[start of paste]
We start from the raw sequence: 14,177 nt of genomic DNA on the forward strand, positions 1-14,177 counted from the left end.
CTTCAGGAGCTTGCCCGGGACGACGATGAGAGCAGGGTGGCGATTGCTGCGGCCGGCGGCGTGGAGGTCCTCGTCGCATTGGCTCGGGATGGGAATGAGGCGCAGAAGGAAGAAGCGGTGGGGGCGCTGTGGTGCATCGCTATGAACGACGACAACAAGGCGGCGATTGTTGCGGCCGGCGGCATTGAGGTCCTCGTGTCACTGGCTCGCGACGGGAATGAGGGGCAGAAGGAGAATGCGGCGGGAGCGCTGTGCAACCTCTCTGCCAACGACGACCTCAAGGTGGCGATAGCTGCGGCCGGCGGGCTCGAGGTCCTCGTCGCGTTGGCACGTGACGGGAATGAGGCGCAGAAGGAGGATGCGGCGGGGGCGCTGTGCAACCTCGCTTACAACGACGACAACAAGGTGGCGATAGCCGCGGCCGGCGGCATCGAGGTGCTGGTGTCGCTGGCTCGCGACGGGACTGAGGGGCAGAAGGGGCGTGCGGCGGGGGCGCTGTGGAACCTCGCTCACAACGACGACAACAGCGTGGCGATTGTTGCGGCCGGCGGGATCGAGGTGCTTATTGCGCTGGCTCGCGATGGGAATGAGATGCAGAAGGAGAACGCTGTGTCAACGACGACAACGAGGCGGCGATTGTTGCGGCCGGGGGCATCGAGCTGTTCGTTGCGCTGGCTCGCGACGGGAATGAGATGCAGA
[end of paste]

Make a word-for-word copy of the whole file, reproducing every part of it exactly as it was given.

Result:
We start from the raw sequence: 14,177 nt of genomic DNA on the forward strand, positions 1-14,177 counted from the left end.
CTTCAGGAGCTTGCCCGGGACGACGATGAGAGCAGGGTGGCGATTGCTGCGGCCGGCGGCGTGGAGGTCCTCGTCGCATTGGCTCGGGATGGGAATGAGGCGCAGAAGGAAGAAGCGGTGGGGGCGCTGTGGTGCATCGCTATGAACGACGACAACAAGGCGGCGATTGTTGCGGCCGGCGGCATTGAGGTCCTCGTGTCACTGGCTCGCGACGGGAATGAGGGGCAGAAGGAGAATGCGGCGGGAGCGCTGTGCAACCTCTCTGCCAACGACGACCTCAAGGTGGCGATAGCTGCGGCCGGCGGGCTCGAGGTCCTCGTCGCGTTGGCACGTGACGGGAATGAGGCGCAGAAGGAGGATGCGGCGGGGGCGCTGTGCAACCTCGCTTACAACGACGACAACAAGGTGGCGATAGCCGCGGCCGGCGGCATCGAGGTGCTGGTGTCGCTGGCTCGCGACGGGACTGAGGGGCAGAAGGGGCGTGCGGCGGGGGCGCTGTGGAACCTCGCTCACAACGACGACAACAGCGTGGCGATTGTTGCGGCCGGCGGGATCGAGGTGCTTATTGCGCTGGCTCGCGATGGGAATGAGATGCAGAAGGAGAACGCTGTGTCAACGACGACAACGAGGCGGCGATTGTTGCGGCCGGGGGCATCGAGCTGTTCGTTGCGCTGGCTCGCGACGGGAATGAGATGCAGA